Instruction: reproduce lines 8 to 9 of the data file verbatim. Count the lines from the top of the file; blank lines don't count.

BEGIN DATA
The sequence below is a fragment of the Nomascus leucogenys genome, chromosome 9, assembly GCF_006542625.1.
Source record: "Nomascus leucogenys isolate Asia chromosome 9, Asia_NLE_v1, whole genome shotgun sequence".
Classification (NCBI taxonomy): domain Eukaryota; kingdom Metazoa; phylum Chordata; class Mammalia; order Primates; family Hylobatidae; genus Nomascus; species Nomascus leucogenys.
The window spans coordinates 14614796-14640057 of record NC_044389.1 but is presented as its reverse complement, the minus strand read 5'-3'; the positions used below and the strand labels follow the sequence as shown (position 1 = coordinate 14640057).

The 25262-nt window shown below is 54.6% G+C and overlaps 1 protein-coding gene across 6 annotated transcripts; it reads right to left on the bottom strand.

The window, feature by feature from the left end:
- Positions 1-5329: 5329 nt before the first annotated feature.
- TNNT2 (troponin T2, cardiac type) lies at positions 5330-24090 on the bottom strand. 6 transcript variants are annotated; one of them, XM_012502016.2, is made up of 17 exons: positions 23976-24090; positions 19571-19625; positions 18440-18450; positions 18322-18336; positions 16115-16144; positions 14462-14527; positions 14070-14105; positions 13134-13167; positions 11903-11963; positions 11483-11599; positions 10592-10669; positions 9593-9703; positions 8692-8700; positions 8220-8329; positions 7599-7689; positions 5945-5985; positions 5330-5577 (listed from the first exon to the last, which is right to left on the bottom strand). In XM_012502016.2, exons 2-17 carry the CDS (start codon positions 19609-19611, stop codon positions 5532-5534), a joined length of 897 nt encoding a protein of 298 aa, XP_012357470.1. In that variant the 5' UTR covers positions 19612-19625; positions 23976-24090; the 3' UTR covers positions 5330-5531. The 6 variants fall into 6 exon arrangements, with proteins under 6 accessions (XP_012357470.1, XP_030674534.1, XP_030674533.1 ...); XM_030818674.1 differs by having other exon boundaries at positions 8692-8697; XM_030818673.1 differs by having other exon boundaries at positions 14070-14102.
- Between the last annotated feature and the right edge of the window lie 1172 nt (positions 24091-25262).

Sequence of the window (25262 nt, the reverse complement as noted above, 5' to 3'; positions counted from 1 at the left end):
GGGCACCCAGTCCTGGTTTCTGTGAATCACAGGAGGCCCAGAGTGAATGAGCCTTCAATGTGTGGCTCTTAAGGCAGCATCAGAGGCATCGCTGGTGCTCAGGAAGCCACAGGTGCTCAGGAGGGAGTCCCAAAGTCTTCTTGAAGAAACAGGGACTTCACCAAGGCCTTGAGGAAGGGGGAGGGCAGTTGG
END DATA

- TNNT2 (troponin T2, cardiac type) lies at positions 5330-24090 on the bottom strand. 6 transcript variants are annotated; one of them, XM_012502016.2, is made up of 17 exons: positions 23976-24090; positions 19571-19625; positions 18440-18450; positions 18322-18336; positions 16115-16144; positions 14462-14527; positions 14070-14105; positions 13134-13167; positions 11903-11963; positions 11483-11599; positions 10592-10669; positions 9593-9703; positions 8692-8700; positions 8220-8329; positions 7599-7689; positions 5945-5985; positions 5330-5577 (listed from the first exon to the last, which is right to left on the bottom strand). In XM_012502016.2, exons 2-17 carry the CDS (start codon positions 19609-19611, stop codon positions 5532-5534), a joined length of 897 nt encoding a protein of 298 aa, XP_012357470.1. In that variant the 5' UTR covers positions 19612-19625; positions 23976-24090; the 3' UTR covers positions 5330-5531. The 6 variants fall into 6 exon arrangements, with proteins under 6 accessions (XP_012357470.1, XP_030674534.1, XP_030674533.1 ...); XM_030818674.1 differs by having other exon boundaries at positions 8692-8697; XM_030818673.1 differs by having other exon boundaries at positions 14070-14102.
- Between the last annotated feature and the right edge of the window lie 1172 nt (positions 24091-25262).